Even though farming accounts for only about 1 percent of the total national workforce, it is at the core of the food and fiber system. The system is one of the largest sectors in the U.S. economy, and is comprised of industries related to farming, including feed, seed, fertilizer, machinery, food processing, manufacturing, and exporting. The interrelationships among the sectors of the food and fiber system and the U.S. and world economies are many and complex. As a result, U.S. and world policies and economic factors, such as interest and inflation rates, play a critical role in everything from the cost and availability of farm credit to the demand for farm products at home and abroad. The farm crisis of the 1980s illustrates how specific economic events can impact the food and fiber system. In addition, long term changes in the system have occurred in response to shifts in consumer incomes, demographics, lifestyles, and perceptions of health and diet.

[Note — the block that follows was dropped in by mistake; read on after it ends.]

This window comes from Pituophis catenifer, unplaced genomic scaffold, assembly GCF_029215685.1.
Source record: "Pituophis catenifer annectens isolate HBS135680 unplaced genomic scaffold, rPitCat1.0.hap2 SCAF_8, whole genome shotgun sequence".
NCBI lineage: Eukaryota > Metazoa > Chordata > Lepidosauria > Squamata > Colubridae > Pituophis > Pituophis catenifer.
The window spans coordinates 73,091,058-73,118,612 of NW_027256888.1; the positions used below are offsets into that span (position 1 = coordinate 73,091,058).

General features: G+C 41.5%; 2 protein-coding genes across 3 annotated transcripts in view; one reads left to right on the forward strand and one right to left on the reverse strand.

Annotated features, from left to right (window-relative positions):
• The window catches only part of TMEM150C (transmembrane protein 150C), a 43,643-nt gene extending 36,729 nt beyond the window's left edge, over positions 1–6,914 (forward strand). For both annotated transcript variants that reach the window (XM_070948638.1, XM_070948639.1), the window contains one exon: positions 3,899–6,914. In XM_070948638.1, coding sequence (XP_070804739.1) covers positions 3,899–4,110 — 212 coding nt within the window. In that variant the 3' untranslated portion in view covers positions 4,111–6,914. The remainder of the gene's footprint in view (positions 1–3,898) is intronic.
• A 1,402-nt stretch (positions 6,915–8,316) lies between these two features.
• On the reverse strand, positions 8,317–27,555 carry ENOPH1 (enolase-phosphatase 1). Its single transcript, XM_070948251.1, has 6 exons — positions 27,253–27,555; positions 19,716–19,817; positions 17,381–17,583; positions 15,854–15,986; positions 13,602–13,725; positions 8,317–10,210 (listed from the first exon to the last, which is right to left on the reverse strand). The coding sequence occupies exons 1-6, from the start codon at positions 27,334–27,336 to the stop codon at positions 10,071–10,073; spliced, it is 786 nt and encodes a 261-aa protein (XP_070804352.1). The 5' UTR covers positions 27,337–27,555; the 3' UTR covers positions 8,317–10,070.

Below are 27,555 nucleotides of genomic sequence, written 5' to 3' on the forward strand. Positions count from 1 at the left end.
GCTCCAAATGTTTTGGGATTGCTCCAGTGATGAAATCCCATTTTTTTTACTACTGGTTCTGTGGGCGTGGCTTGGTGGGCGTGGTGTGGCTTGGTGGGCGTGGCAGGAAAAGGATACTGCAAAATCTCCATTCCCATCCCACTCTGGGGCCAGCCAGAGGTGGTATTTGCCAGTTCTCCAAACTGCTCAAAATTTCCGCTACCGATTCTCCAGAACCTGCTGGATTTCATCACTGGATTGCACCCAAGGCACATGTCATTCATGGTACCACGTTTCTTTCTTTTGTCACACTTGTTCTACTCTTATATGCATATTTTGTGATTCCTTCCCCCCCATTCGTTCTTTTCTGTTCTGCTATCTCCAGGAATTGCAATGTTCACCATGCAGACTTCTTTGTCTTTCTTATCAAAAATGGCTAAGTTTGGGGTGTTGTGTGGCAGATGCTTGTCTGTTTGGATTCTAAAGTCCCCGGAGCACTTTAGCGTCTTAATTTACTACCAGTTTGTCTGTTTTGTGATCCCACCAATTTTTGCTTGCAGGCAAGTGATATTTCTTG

The Food and Fiber System: Contributing to the U.S. and World Economies
ERS Agricultural Information Bulletin
Kathryn L. Lipton, William Edmonds, Alden Manchester
Washington, DC: USDA Economic Research Service
July 01, 1998
Reports and Guides
Agricultural Economic Trends, Why Save Farmland